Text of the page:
The Columns of the Gediminids since 1397 was the coat of arms of the Grand Duke Vytautas of Lithuania. It is believed that a similar sign was used by Vytautas' father Duke Kęstutis
After Vytautas' death, Žygimantas Kęstutaitis took over the columns. Initially, this coat of arms represented Kęstutaičiai (house of Kęstutis), and since the 16th century, when it was used in Lithuania by the successors of King Jogaila of Poland, the Columns became a symbol of the entire dynasty of Grand Duke Gediminas.
It is by far the most mysterious of the symbols, surrounded by legends. Lithuanian chroniclers identified the shape of the symbol as columns and attributed them to Palemonas, the legendary progenitor of the dynasty of the Gediminids, who came to Lithuania from Italy. Teodoras Narbutas 19th c. called this sign the Coulmns of Gediminas, because he believed that it had been used by the Grand Duke Gediminas. 20th century were referred to as the gates of poles or otherwise. At present, the name of Gediminas columns is more neutral.
The Columns of the Gediminids featured on the Lithuanian coins of the 14th and subsequent centuries, the banners of the regiments who were led by Grand Duke Vytautas and who fought in the Battle of Grunwald; the 15th and 16th-century church paraphernalia given to Vilnius Cathedral; the 15th-century seals of the Lithuanian Franciscans and major state seals in 1581–1795; book graphics; and the pieces of work by Vilnius’ goldsmiths.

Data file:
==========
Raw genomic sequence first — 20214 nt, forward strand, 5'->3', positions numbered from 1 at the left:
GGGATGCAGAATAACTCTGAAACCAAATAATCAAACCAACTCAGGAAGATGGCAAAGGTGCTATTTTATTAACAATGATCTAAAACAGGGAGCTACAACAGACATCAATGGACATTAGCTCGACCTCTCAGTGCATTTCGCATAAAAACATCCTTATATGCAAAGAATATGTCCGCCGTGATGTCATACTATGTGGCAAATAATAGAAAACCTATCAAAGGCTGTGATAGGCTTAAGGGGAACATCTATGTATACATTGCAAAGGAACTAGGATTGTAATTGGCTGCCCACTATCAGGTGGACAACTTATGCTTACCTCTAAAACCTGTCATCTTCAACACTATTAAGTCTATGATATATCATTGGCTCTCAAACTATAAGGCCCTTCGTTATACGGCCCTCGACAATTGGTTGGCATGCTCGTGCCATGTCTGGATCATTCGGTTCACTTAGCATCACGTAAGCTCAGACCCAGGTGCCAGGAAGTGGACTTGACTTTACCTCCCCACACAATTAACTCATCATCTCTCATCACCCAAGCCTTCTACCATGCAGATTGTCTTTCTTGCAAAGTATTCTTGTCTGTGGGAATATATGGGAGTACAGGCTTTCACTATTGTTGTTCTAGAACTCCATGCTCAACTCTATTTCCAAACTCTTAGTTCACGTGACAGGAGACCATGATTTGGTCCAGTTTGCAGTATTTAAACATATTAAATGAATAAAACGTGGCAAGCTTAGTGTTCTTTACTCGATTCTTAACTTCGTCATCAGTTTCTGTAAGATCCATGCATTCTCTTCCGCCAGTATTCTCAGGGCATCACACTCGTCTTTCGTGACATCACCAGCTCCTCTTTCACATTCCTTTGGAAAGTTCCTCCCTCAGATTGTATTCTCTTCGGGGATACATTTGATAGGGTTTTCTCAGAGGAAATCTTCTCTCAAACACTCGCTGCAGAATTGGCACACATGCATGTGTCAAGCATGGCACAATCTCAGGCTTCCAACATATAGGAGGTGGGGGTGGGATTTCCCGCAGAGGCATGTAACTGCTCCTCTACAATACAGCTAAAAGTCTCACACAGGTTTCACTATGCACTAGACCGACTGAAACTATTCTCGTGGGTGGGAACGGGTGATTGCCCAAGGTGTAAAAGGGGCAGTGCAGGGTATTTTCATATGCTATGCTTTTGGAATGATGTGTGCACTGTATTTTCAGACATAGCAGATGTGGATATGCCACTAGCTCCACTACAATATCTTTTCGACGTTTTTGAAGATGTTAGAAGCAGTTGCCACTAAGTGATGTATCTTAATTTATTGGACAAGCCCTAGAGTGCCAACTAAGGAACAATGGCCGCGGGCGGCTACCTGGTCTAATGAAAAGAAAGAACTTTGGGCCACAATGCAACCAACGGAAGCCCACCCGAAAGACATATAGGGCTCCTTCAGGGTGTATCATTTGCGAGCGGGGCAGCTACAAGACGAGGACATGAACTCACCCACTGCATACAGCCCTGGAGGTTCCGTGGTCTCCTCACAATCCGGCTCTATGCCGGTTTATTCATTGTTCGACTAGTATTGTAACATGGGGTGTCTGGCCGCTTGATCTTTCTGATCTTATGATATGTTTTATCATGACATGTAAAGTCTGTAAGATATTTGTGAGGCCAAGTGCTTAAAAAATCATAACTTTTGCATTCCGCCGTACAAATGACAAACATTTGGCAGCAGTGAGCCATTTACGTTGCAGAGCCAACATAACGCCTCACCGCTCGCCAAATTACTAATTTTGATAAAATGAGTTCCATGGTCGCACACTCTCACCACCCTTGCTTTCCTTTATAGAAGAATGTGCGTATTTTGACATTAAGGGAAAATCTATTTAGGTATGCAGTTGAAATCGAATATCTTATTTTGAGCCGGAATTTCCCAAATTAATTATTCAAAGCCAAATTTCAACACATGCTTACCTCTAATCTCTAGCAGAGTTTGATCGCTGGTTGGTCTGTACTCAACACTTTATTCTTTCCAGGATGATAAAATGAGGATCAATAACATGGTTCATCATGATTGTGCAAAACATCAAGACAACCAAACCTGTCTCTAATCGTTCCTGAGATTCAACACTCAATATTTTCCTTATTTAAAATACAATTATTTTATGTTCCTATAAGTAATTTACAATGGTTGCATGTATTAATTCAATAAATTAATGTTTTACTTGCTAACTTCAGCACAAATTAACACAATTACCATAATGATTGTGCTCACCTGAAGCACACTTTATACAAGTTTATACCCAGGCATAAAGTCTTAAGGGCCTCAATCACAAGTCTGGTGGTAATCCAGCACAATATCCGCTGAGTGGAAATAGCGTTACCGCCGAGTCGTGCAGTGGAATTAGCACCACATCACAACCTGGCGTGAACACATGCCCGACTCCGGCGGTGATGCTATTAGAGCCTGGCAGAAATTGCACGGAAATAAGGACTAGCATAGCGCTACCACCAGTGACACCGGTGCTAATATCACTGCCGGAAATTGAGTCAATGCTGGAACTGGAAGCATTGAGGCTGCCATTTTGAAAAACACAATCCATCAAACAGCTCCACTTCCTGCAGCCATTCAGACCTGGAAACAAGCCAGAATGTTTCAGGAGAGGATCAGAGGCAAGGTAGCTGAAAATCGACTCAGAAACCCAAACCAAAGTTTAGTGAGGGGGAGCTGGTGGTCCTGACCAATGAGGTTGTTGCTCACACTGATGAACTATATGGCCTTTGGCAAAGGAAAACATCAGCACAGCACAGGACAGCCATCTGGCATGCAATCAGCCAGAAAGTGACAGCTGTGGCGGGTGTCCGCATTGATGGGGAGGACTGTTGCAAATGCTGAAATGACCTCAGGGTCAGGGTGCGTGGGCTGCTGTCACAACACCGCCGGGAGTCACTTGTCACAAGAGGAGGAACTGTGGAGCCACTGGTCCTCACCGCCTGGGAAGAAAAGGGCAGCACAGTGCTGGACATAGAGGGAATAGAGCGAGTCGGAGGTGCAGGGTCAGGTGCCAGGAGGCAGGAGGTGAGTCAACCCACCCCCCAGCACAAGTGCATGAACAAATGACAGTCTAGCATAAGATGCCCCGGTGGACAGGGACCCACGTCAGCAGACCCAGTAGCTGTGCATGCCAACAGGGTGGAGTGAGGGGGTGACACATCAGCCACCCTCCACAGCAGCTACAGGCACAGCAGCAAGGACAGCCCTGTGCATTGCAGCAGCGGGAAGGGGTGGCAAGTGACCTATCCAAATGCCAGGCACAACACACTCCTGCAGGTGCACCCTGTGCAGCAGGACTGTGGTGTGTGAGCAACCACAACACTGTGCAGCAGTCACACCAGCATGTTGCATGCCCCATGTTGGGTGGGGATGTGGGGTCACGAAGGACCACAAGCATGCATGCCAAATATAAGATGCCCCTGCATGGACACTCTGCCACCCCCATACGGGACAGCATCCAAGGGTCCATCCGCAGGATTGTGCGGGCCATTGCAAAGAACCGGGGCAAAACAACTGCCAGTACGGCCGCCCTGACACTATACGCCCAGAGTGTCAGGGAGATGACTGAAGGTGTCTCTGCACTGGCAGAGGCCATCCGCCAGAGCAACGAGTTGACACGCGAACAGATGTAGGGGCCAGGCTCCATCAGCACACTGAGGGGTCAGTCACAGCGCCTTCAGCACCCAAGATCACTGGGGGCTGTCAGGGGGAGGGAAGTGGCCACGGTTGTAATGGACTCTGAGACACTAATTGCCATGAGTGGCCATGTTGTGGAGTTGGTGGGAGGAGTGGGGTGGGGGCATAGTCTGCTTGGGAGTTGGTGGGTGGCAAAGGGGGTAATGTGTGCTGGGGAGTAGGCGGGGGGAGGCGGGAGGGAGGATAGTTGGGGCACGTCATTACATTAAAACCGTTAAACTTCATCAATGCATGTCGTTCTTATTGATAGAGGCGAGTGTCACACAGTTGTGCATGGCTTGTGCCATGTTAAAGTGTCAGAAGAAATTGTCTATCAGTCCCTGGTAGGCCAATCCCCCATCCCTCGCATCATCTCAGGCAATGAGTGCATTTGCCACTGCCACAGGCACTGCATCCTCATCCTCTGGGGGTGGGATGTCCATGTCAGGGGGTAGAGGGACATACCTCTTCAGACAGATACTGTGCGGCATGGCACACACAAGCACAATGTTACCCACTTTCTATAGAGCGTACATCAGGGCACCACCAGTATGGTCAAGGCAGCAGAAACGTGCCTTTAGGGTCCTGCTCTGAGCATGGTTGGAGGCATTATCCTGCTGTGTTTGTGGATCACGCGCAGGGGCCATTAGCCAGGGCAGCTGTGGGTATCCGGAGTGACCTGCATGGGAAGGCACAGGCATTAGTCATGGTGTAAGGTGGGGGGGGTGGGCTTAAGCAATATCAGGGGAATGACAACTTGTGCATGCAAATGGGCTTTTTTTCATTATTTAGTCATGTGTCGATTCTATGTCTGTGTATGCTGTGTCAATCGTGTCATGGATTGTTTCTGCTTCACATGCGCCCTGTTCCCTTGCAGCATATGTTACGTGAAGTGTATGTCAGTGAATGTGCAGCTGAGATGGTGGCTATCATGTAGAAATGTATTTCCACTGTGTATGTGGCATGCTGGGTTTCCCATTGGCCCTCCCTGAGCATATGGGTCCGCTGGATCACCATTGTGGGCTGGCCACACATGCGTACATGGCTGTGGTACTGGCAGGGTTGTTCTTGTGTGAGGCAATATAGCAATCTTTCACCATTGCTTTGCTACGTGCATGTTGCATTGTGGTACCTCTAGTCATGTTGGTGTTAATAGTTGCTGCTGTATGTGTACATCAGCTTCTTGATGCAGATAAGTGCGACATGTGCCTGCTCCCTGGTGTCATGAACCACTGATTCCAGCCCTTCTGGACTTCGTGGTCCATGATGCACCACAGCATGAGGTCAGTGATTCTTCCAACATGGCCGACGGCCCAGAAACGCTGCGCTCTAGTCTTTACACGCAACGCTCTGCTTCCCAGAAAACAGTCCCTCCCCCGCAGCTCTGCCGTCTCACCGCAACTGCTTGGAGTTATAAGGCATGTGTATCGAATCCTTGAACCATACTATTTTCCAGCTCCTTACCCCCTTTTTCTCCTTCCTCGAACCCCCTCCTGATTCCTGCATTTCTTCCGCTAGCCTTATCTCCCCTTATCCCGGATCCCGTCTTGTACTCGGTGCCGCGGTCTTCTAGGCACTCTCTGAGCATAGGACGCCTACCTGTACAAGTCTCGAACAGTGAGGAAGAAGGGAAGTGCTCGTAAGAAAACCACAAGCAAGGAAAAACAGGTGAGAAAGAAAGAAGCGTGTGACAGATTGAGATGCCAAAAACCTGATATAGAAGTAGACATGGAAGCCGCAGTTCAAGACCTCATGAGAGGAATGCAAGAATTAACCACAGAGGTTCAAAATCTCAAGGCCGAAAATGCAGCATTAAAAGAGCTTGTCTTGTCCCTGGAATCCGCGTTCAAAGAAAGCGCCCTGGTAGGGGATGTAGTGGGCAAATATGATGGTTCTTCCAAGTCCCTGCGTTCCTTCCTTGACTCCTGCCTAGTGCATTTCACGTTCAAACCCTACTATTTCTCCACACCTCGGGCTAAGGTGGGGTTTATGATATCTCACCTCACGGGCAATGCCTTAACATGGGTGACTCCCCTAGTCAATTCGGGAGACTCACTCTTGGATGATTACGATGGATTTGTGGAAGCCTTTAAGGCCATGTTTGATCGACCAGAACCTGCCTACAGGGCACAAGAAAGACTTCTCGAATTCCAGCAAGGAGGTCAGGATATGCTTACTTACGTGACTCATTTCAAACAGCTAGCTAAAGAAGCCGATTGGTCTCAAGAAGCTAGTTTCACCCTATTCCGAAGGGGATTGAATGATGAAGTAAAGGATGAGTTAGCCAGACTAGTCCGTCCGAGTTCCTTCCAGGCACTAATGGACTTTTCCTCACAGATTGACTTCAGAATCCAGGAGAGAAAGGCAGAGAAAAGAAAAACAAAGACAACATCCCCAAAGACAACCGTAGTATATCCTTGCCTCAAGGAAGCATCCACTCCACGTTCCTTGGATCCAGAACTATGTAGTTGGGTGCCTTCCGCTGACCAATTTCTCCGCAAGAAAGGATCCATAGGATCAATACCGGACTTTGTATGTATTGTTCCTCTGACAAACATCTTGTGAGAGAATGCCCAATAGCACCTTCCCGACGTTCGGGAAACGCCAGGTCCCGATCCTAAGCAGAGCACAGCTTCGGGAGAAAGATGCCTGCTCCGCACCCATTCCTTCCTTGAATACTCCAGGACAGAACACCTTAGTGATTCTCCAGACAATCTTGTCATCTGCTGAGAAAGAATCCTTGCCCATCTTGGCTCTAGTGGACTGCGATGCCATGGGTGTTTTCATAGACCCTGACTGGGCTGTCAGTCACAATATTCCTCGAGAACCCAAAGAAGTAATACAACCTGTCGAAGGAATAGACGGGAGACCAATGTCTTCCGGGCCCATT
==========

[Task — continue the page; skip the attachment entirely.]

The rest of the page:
The Columns of the Gediminids became especially common in the 20th century when the independent state of Lithuania was formed. The symbol, as a distinctive sign, was adopted by the Lithuanian army, aviation and other public authorities. It was used to decorate Lithuanian orders, medals, and insignias and became an attribute of numerous public societies and organisations.
Information collected by Dr. Vilma Akmenytė-Ruzgienė.